Cosas threatens to shut down schools in the Western Cape and Gauteng due to Covid-19

Reports show 61 of the 1 509 schools in the Western Cape had temporarily closed for disinfecting due to positive coronavirus cases since the reopening of schools in the province on 1 June.


The Congress of South African Students (Cosas) has threatened to shut down all schools in the Western Cape and Gauteng due to a worrying increase of positive Covid-19 cases in schools across the provinces.

Gauteng Premier David Makhura and the Gauteng Coronavirus Command Council announced on Friday that 54 schools had been affected by coronavirus and 56 cases were reported across the province’s schools from 8 June until last Thursday.

Education analyst Mary Metcalfe said the unions had consistently argued for all the material necessities and institutional processes to be in place so schools could opened safely.

“If these are in place, I see no reason for schools to close because of a case of Covid-19. If the person is quarantining at home, and the school is rigorously observing the messages to safeguard self and others, there is no threat,” Metcalfe said.

“The epidemic will be with us for the next 18 months and we will have to routinely comply with physical distancing, regular handwashing and wearing of masks for as long as Covid is a threat .”

However, reports show 61 of the 1 509 schools in the Western Cape had temporarily closed for disinfecting due to positive coronavirus cases since the reopening of schools in the province on 1 June, while a “number of schools” in the Eastern Cape would be closed due to 25 pupils testing positive for the virus.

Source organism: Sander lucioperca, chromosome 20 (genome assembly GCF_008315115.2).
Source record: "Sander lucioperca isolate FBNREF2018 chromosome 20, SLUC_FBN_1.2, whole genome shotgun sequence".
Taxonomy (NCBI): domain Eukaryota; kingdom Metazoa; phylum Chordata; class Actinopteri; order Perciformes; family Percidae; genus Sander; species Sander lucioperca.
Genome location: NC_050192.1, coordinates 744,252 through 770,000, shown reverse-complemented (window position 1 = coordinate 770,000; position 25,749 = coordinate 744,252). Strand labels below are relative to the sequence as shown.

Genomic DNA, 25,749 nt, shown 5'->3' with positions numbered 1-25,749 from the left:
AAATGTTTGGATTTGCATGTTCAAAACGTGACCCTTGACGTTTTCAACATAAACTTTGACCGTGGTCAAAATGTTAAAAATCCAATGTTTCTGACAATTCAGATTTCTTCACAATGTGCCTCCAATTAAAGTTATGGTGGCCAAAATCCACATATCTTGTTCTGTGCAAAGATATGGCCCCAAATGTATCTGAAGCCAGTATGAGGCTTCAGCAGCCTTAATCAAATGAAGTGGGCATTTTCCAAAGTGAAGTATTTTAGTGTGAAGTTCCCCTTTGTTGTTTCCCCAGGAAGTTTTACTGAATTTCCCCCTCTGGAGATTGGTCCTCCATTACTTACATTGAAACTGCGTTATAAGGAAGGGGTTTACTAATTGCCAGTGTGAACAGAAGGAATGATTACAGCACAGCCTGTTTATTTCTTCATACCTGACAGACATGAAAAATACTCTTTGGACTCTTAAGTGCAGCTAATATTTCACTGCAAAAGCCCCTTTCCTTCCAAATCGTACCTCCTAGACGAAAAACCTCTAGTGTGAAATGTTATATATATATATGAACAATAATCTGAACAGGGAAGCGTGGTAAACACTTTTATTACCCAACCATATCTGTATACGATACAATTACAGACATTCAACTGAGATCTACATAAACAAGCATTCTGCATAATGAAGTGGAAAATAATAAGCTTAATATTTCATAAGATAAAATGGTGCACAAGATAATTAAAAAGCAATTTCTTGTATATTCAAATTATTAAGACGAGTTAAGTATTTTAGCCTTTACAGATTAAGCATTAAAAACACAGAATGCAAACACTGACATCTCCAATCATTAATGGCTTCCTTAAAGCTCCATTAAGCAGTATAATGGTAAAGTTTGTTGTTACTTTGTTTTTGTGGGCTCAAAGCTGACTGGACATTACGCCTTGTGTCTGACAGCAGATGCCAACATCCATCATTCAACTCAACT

Last week, several schools across the country sent out letters to parents requesting that their children remain at home as staff had tested positive for the coronavirus.

Mandisa Shiceka School of Specialisation in Gauteng alerted parents last Tuesday of a confirmed coronavirus case.

A teacher at Clairwood Secondary School in KwaZulu-Natal also tested positive last week.

When schools opened last Monday, Grade 7 pupils of West Bank High School in the Eastern Cape were sent home at 10am to self isolate pend-ing results of a schoolmate who’s parent tested positive.

On Thursday, Hugenote High School in Wellington, Western Cape, shut down after two Grade 12 pupils tested positive.

The department of basic education (DBE) could not say how many schools had closed since they had reopened.

“We haven’t compiled a list so I cannot confirm,” said DBE spokesperson Elijah Mahlangu, who denied there was a crisis.

“We have standard operating procedures which are used to train teachers. Those procedures are what schools are implementing. If there is a case that is confirmed, close the school and fix what needs to be fixed.

“There is no crisis.”

Education activist Hendrick Makaneta suggested that the education department go back to the drawing board to avoid further risk to teachers and pupils.

“Since we do not know what happens to a teacher on the road between home and school, we are likely to see an increase in those who test positive,” he said.

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